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Friday

Contrived Word Of Mouth Marketing

Up In Arms With The Paid Writers On Blogs

Some bloggers are getting paid for product reviews, but they are not being up front about it. For those unaware, some companies are paying individuals and bloggers to say good things about their products and even about the companies themselves.

Here is a good article on The Ethical Boundaries of Online Marketing, by Douglas Gantenbein.


For marketers, the Internet has ushered in amazing new ways to talk about products and brands and to put highly targeted marketing messages in front of consumers. It's a new medium, creating new possibilities for marketing. But it's also created an arena in which it's easy to take advantage of the Web's reach and anonymity. That can make it tempting to push ethical boundaries in the name of marketing. "It's kind of like the Wild West," California-based Internet marketing consultant Jim Warholic says. "There are very few rules in the books to stop unethical people from doing anything they really want to do."


It's better to do the right thing when marketing your company than to have bad PR generated when contrived word of mounth marketing is discovered. Remeber the Wal-Mart story in which bloggers were hired to paint a rosy picture of Wal-Mart, in a deceptive manner.

Wal-Mart, Edelman Flogged For Blog

BusinessWeek pulled the covers off the Wal-Marting Across America blog, revealing its backing by an Edelman-financed organization called Working Families for Wal-Mart. The demise of the fake blog, being called a "flog" by MediaPost in its description of the site, promptly had its doors blown off by commentary from throughout the blogosphere.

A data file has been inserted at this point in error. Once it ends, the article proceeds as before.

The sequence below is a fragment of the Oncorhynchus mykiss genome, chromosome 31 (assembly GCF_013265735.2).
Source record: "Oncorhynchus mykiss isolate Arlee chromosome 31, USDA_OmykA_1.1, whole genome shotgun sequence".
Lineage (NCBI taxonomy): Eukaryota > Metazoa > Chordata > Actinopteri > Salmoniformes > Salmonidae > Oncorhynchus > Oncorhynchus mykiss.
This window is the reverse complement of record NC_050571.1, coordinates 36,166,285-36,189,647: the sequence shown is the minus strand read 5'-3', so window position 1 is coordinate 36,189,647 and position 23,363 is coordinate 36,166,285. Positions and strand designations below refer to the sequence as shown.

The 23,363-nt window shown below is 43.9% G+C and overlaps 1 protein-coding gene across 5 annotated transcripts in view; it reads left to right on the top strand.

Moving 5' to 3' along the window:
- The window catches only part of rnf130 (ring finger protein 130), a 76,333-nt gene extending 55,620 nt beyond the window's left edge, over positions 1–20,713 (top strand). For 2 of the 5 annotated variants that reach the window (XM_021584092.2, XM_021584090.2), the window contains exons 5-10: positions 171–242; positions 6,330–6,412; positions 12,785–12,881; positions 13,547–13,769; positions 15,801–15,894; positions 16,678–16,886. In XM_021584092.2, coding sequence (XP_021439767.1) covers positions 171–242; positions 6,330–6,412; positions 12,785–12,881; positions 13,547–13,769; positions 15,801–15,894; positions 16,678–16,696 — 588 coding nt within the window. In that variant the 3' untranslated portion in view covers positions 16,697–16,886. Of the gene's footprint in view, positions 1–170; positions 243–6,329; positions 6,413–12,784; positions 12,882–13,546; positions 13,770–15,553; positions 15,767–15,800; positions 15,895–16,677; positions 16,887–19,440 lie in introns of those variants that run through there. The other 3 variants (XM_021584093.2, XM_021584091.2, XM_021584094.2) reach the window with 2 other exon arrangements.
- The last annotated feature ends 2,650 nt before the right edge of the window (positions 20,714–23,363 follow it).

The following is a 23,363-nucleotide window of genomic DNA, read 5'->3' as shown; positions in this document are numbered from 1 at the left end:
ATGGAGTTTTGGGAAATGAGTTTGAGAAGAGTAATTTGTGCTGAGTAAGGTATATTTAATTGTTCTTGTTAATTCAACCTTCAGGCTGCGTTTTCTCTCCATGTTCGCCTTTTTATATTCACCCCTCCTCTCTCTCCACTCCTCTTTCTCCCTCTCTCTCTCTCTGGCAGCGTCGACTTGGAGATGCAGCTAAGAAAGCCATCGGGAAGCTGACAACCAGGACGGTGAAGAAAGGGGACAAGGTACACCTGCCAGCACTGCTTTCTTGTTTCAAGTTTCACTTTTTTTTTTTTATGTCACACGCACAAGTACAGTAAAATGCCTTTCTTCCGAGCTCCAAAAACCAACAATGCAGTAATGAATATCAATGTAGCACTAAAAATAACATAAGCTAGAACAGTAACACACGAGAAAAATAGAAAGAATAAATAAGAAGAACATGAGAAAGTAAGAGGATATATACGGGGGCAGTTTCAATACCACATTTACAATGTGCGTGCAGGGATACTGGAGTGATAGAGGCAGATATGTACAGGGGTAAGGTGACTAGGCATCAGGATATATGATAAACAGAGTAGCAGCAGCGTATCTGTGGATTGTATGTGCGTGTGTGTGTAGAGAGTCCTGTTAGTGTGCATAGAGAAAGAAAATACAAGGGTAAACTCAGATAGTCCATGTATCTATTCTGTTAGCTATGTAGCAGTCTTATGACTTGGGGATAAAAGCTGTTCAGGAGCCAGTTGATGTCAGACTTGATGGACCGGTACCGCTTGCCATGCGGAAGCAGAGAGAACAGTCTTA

By not being up front with the public, Wal-Mart has in fact been exposed with bad PR. It seems as though even the PR firm also forgot the number one rule, Honesty is the Best Policy.

Honest ROI
Paul Rand, who is a board member for the Word of Mouth Marketing Association, boils down the guidelines to what he calls "honesty ROI." That comes down to three key points:

  • Honesty of relationship. Rule No. 1, says Rand, is to always be clear on whose behalf you're speaking. It's perfectly acceptable to start a company blog that supports products, or enter into online discussions with other Internet users. But a company or marketer always should identify for whom they're speaking. No shilling or "undercover marketing," where people are hired to speak on a company's behalf.


  • Honesty of opinion. "You say what you believe," says Rand of Rule No. 2. A company needs to let people develop and express their own opinions about products or services. And it needs to talk about its own products honestly.


  • Honesty of Identity. "You never obscure your identity," says Rand. Web sites that are set up on behalf of companies always are marked as such, he says. And marketing campaigns that say they use "actual consumers" should use actual consumers.


It doesn't take a rocket scientist to figure out that it is much better to be up front with consumers and other businesses about company products and services, than it is to have a contrived word of mouth marketing campaign. As Dr. Laura Schlessinger says on her radio show, "Now go do the right thing."

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